Sometimes I get this very tired feeling around certain topics to do with recovery and alcoholism. I can’t wait to see how unenthralled I shall be with them after a decade or so (one day at a time). Every time I am asked to say something or write something on the subject of ‘prayer and meditation’, a number of warning bells go off in my head. The subject is full of pitfalls, rather like chatty asides on the US presidential elections, amusing unless you think of possible consequences to do with war and more illegal invasions or the brutal glossing over of torture etc. Then there is nothing to be said and so much needing to be done that nobody knows where to start.
But eloquence from spiritual writers aside, it is sometimes not enough just to quote Thomas Merton or Thich Nhat Hanh or Julian of Norwich and sidle off quietly. I have come to understand that recovery and the gift of sobriety opens us to understand reality more compassionately and perceptively and that the numinous is to be found in the most unlikely and mundane of places. And the only way to encourage others to share their experience of this is to share my own.
Here is something I posted on a forum dear to my heart but prone to all the glib cheerleading that passes for spiritual enthusiasm and faith talk online. I couldn’t say very much and yet I do feel that somehow in these discouraged days I am learning to recognise what I have in common with every other suffering alcoholic and with all of humanity. Which sounds dangerously grandiose, but I have come a long way from thinking of myself as a tormented mystic….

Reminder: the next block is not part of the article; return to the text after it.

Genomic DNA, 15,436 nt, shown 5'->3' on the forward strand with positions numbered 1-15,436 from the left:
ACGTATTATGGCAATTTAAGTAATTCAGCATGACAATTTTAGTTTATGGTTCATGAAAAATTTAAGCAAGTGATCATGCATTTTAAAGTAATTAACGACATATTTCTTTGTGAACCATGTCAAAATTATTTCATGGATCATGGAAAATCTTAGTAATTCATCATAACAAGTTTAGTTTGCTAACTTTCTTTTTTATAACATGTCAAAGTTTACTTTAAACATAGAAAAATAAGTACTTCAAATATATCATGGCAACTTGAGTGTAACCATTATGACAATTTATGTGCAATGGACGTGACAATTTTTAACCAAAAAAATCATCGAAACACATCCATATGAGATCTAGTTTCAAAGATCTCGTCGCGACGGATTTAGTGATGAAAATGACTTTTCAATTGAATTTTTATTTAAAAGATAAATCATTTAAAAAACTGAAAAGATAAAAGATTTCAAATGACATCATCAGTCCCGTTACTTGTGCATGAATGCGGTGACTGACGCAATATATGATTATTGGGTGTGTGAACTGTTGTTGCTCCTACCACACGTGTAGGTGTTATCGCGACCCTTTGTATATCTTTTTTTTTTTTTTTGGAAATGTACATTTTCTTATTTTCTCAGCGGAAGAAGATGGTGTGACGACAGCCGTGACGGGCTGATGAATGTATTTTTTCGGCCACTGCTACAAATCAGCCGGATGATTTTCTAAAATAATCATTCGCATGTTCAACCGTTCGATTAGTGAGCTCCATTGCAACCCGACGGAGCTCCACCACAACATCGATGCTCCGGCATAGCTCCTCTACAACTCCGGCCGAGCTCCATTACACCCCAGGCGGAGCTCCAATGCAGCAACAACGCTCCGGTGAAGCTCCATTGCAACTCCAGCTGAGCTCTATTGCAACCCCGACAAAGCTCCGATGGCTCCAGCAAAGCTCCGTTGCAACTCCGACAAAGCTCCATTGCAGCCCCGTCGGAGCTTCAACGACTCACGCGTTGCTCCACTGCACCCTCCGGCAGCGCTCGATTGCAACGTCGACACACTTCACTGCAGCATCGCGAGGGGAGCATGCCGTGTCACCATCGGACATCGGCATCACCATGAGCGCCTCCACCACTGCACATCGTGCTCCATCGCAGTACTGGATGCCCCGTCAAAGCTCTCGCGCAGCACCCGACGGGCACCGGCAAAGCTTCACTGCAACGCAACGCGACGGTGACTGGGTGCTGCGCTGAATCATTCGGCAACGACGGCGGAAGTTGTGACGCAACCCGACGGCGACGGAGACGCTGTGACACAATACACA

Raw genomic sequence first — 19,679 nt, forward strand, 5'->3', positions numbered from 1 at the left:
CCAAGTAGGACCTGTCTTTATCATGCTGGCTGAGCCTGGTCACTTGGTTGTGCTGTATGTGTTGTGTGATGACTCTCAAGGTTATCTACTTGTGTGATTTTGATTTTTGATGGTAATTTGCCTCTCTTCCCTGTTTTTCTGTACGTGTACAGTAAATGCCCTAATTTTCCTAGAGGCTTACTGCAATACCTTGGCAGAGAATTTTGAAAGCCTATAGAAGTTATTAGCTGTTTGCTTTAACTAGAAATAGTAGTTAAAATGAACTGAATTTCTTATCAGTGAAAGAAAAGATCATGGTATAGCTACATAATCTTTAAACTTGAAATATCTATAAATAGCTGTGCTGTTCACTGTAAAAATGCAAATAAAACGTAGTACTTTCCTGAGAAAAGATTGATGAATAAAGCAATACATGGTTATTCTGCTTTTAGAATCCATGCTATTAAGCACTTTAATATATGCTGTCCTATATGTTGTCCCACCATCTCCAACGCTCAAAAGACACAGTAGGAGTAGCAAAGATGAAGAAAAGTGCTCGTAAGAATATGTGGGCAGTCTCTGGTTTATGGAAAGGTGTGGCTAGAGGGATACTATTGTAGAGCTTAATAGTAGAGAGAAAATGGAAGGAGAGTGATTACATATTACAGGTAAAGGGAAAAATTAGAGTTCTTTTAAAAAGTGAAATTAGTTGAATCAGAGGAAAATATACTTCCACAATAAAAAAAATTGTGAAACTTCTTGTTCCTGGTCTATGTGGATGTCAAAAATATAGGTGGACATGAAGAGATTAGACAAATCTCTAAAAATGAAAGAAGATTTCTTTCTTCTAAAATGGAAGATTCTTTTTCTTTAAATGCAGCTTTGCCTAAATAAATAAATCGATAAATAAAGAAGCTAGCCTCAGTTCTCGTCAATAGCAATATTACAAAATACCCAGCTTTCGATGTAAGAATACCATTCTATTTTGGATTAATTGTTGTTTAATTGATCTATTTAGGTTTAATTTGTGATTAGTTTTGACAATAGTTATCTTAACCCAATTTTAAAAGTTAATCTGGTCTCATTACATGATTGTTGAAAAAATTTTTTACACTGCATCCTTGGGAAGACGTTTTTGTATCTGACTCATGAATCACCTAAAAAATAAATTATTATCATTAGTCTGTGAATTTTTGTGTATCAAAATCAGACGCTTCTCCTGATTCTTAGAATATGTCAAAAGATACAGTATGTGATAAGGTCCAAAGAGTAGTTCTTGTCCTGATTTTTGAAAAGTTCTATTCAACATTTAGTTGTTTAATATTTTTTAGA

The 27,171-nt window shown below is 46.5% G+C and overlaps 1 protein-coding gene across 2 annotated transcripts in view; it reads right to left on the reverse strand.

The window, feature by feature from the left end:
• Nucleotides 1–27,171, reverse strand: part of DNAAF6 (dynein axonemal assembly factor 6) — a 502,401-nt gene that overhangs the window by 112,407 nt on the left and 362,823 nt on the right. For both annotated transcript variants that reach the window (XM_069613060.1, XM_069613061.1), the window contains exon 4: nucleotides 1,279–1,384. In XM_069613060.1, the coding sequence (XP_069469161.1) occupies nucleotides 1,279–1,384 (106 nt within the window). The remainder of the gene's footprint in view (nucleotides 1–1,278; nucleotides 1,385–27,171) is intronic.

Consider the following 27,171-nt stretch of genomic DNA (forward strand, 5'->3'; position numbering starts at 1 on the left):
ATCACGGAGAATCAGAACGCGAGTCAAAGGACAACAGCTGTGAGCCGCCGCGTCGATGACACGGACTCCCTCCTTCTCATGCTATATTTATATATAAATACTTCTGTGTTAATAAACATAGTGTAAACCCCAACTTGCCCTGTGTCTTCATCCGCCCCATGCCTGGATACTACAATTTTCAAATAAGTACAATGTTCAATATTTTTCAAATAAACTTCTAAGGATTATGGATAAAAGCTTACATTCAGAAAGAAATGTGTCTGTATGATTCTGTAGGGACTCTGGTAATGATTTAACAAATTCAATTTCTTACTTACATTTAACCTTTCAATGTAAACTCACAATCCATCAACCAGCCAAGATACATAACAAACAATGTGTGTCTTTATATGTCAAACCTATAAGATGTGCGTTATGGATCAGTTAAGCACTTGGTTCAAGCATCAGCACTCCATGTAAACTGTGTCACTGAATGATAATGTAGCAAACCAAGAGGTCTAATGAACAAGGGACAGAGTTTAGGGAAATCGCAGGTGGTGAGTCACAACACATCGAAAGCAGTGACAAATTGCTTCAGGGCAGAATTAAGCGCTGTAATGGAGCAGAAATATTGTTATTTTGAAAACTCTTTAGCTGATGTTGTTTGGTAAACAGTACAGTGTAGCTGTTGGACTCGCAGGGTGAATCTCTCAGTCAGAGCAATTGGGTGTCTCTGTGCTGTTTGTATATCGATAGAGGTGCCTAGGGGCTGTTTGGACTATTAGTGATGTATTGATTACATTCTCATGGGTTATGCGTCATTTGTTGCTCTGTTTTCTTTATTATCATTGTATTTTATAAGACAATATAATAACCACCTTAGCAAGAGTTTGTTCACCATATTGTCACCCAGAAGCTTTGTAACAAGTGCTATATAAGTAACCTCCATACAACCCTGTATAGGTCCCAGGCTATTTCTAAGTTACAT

“Each time this topic comes up, I post with great reluctance because it is difficult to speak of something so travestied and liable to misunderstanding. Alcoholism made a mockery of what I once called my ‘faith life’. The movement from desperation to gratitude is one for which I don’t have words. The traditional religious language doesn’t seem to fit. In recovery, many of the compassionate and perceptive insights shared with me have come from AA members who would define themselves as agnostic or atheist.
“Earlier today I was reading a review of the novel Home by Marilynne Robinson, looking at the theme of the Prodigal Son. Her character Ames, a failure by all accounts, comments: “Augustine says the Lord loves each of us as an only child, and that has to be true. ‘He will wipe the tears from all faces.’” The reviewer pointed out that each of us is lost and a failure, trying to find our way home and that we are all without exception weeping and in need of comfort. There is nobody who is not bereft and struggling at some level of our being, nobody who is not in need of comfort. It moved me very much to think that we are all included in this image and invited to reach out to one another.”